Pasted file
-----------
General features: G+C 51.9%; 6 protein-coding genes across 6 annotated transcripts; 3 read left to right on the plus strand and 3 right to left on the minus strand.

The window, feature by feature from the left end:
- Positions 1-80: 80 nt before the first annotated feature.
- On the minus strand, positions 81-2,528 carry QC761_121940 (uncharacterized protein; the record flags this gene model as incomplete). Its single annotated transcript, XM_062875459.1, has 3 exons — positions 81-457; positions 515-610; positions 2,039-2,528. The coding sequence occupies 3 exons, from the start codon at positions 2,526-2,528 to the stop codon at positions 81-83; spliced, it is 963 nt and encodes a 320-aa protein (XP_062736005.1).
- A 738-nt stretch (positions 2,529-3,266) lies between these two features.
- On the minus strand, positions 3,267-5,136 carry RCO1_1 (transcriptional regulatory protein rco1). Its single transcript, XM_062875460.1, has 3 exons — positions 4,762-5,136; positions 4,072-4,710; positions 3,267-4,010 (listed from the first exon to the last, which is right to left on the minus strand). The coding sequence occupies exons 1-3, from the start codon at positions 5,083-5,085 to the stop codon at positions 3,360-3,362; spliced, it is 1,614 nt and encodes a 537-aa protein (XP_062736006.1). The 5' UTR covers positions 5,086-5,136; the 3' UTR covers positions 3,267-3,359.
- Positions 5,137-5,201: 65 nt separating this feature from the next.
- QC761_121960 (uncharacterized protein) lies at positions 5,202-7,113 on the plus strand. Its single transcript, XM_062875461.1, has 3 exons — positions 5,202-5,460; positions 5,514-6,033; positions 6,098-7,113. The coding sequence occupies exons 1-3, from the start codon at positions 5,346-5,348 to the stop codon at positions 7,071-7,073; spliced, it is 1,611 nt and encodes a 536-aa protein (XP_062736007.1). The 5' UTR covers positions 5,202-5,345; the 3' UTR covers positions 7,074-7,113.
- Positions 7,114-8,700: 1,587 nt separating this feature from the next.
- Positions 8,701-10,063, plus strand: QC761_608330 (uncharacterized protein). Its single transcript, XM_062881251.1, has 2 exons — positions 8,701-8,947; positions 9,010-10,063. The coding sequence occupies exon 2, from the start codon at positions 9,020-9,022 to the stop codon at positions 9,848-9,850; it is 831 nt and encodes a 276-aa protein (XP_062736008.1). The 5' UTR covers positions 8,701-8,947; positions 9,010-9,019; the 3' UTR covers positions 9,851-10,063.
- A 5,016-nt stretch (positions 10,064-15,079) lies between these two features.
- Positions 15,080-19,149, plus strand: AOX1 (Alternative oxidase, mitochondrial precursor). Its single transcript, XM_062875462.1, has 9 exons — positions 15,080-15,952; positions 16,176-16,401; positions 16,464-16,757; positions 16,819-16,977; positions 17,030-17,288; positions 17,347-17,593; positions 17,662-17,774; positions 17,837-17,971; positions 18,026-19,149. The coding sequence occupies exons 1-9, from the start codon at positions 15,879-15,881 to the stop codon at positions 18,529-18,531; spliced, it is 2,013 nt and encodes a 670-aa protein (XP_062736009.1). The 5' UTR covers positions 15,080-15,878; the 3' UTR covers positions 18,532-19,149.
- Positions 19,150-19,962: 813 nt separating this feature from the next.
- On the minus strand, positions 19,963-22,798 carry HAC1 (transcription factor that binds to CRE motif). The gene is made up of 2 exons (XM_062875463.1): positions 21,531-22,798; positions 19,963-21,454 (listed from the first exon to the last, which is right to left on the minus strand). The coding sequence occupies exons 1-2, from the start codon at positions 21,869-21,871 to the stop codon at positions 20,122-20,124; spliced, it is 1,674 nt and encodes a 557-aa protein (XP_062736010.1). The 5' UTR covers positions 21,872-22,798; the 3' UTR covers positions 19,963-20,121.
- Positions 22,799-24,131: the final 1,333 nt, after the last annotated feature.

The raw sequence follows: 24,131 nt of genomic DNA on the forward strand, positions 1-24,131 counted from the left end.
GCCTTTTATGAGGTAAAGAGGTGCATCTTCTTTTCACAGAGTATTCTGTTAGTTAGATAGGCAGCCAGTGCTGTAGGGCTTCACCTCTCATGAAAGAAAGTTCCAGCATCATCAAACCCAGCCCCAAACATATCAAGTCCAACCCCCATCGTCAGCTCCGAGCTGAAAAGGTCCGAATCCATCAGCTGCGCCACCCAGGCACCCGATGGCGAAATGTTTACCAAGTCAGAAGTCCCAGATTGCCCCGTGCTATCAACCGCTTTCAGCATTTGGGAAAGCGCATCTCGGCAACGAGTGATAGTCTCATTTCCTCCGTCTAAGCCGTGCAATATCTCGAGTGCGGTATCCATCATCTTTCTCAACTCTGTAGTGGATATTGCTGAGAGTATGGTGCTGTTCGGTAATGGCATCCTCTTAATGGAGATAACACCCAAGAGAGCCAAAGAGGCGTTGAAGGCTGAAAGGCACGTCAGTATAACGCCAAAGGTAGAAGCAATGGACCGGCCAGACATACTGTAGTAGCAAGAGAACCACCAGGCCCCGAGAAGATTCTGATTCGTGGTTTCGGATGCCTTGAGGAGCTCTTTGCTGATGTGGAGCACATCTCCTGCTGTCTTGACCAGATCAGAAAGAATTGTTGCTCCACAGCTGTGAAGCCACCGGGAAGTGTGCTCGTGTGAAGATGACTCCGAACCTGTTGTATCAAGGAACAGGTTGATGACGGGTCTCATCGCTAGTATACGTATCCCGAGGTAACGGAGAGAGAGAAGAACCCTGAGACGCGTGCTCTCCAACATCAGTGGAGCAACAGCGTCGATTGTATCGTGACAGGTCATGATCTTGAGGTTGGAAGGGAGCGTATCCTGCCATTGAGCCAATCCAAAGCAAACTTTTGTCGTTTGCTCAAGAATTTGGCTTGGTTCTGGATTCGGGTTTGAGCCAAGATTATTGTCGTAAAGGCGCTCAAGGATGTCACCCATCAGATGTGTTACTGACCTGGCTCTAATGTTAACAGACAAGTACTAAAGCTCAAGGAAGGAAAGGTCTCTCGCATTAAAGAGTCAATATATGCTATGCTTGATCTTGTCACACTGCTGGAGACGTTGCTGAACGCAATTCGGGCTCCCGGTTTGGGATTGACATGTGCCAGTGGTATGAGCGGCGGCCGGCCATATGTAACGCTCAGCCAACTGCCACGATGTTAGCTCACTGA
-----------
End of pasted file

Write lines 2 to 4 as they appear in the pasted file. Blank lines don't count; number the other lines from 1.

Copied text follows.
The window, feature by feature from the left end:
- Positions 1-80: 80 nt before the first annotated feature.
- On the minus strand, positions 81-2,528 carry QC761_121940 (uncharacterized protein; the record flags this gene model as incomplete). Its single annotated transcript, XM_062875459.1, has 3 exons — positions 81-457; positions 515-610; positions 2,039-2,528. The coding sequence occupies 3 exons, from the start codon at positions 2,526-2,528 to the stop codon at positions 81-83; spliced, it is 963 nt and encodes a 320-aa protein (XP_062736005.1).